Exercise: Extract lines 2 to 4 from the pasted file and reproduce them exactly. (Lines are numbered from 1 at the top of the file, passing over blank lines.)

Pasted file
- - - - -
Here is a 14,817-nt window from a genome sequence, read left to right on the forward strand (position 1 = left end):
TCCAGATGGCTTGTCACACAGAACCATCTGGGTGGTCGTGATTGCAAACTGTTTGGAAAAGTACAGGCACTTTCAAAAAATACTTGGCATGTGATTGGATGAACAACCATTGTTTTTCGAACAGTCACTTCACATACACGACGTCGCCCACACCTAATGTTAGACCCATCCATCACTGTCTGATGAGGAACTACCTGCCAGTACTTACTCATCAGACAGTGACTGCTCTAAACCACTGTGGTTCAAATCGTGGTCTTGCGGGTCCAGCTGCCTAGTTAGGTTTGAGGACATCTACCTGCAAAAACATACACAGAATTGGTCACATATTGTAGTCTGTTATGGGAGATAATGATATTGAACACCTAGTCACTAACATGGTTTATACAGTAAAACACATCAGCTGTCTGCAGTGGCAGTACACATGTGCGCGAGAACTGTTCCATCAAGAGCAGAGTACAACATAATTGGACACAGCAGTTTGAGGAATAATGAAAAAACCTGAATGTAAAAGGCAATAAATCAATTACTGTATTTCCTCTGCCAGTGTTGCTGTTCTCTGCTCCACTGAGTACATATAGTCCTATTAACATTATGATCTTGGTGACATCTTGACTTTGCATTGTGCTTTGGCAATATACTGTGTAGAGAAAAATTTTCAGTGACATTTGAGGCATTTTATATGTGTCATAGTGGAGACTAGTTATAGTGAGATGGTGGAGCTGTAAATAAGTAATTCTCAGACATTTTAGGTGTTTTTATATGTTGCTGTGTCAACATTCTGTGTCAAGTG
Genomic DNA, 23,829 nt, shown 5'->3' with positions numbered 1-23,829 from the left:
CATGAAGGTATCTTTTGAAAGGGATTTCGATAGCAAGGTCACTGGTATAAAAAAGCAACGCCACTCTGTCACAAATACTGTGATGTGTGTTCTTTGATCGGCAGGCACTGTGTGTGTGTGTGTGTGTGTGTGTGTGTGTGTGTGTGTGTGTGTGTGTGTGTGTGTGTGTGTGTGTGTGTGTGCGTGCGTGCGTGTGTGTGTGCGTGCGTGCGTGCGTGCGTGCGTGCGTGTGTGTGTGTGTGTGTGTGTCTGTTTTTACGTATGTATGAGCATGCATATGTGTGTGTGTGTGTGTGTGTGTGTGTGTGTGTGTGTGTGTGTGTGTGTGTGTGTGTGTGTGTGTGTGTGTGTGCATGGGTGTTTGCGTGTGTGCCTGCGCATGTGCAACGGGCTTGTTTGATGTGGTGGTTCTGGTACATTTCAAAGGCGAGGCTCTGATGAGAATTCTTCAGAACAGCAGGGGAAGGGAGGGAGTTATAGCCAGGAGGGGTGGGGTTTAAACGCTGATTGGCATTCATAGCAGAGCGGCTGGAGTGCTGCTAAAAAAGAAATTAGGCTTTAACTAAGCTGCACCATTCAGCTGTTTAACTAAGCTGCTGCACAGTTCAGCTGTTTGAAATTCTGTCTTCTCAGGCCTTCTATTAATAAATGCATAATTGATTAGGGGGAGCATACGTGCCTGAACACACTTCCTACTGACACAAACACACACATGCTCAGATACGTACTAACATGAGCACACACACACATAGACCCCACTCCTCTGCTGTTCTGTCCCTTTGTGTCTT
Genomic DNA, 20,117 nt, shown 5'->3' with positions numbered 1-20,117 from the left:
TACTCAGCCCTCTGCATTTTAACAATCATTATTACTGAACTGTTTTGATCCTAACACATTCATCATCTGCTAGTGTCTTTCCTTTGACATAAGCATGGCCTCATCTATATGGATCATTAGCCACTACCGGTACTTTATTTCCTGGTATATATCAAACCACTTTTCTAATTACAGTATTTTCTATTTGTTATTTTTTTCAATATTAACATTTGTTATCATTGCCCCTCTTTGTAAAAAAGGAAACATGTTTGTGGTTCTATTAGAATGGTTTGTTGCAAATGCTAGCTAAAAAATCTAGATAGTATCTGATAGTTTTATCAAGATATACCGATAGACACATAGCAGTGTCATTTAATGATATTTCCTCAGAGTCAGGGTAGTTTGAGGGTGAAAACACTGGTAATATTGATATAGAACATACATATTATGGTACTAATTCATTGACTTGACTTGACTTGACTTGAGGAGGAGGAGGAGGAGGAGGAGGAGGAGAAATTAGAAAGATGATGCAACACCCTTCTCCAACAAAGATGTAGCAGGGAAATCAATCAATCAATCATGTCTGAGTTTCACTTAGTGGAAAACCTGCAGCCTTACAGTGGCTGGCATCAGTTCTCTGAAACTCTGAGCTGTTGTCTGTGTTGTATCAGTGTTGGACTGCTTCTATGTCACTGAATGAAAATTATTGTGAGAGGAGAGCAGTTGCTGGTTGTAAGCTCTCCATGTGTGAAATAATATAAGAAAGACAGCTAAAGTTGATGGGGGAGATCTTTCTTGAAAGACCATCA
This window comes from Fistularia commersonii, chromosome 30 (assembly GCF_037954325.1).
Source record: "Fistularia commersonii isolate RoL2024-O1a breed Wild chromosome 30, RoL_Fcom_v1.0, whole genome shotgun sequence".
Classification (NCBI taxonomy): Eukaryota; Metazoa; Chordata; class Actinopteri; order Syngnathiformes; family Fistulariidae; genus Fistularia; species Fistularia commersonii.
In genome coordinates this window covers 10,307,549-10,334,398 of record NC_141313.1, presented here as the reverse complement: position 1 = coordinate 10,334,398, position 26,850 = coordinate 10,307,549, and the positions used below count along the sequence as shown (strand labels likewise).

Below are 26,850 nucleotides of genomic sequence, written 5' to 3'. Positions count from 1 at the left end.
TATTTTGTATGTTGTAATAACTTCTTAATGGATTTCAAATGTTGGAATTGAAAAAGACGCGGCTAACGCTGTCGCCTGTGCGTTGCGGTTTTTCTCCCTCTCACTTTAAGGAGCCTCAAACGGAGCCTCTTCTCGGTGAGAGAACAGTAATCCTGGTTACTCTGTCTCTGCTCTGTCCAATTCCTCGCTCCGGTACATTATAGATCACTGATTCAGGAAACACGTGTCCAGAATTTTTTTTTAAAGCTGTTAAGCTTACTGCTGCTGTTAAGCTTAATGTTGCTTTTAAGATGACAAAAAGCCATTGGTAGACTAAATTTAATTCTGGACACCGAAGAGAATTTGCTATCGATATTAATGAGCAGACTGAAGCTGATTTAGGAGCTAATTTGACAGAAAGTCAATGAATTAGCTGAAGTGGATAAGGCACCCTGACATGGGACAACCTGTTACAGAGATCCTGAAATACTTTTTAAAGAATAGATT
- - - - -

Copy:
TCCAGATGGCTTGTCACACAGAACCATCTGGGTGGTCGTGATTGCAAACTGTTTGGAAAAGTACAGGCACTTTCAAAAAATACTTGGCATGTGATTGGATGAACAACCATTGTTTTTCGAACAGTCACTTCACATACACGACGTCGCCCACACCTAATGTTAGACCCATCCATCACTGTCTGATGAGGAACTACCTGCCAGTACTTACTCATCAGACAGTGACTGCTCTAAACCACTGTGGTTCAAATCGTGGTCTTGCGGGTCCAGCTGCCTAGTTAGGTTTGAGGACATCTACCTGCAAAAACATACACAGAATTGGTCACATATTGTAGTCTGTTATGGGAGATAATGATATTGAACACCTAGTCACTAACATGGTTTATACAGTAAAACACATCAGCTGTCTGCAGTGGCAGTACACATGTGCGCGAGAACTGTTCCATCAAGAGCAGAGTACAACATAATTGGACACAGCAGTTTGAGGAATAATGAAAAAACCTGAATGTAAAAGGCAATAAATCAATTACTGTATTTCCTCTGCCAGTGTTGCTGTTCTCTGCTCCACTGAGTACATATAGTCCTATTAACATTATGATCTTGGTGACATCTTGACTTTGCATTGTGCTTTGGCAATATACTGTGTAGAGAAAAATTTTCAGTGACATTTGAGGCATTTTATATGTGTCATAGTGGAGACTAGTTATAGTGAGATGGTGGAGCTGTAAATAAGTAATTCTCAGACATTTTAGGTGTTTTTATATGTTGCTGTGTCAACATTCTGTGTCAAGTG
Genomic DNA, 23,829 nt, shown 5'->3' with positions numbered 1-23,829 from the left:
CATGAAGGTATCTTTTGAAAGGGATTTCGATAGCAAGGTCACTGGTATAAAAAAGCAACGCCACTCTGTCACAAATACTGTGATGTGTGTTCTTTGATCGGCAGGCACTGTGTGTGTGTGTGTGTGTGTGTGTGTGTGTGTGTGTGTGTGTGTGTGTGTGTGTGTGTGTGTGTGTGTGTGTGCGTGCGTGCGTGTGTGTGTGCGTGCGTGCGTGCGTGCGTGCGTGCGTGTGTGTGTGTGTGTGTGTGTCTGTTTTTACGTATGTATGAGCATGCATATGTGTGTGTGTGTGTGTGTGTGTGTGTGTGTGTGTGTGTGTGTGTGTGTGTGTGTGTGTGTGTGTGTGTGTGTGCATGGGTGTTTGCGTGTGTGCCTGCGCATGTGCAACGGGCTTGTTTGATGTGGTGGTTCTGGTACATTTCAAAGGCGAGGCTCTGATGAGAATTCTTCAGAACAGCAGGGGAAGGGAGGGAGTTATAGCCAGGAGGGGTGGGGTTTAAACGCTGATTGGCATTCATAGCAGAGCGGCTGGAGTGCTGCTAAAAAAGAAATTAGGCTTTAACTAAGCTGCACCATTCAGCTGTTTAACTAAGCTGCTGCACAGTTCAGCTGTTTGAAATTCTGTCTTCTCAGGCCTTCTATTAATAAATGCATAATTGATTAGGGGGAGCATACGTGCCTGAACACACTTCCTACTGACACAAACACACACATGCTCAGATACGTACTAACATGAGCACACACACACATAGACCCCACTCCTCTGCTGTTCTGTCCCTTTGTGTCTT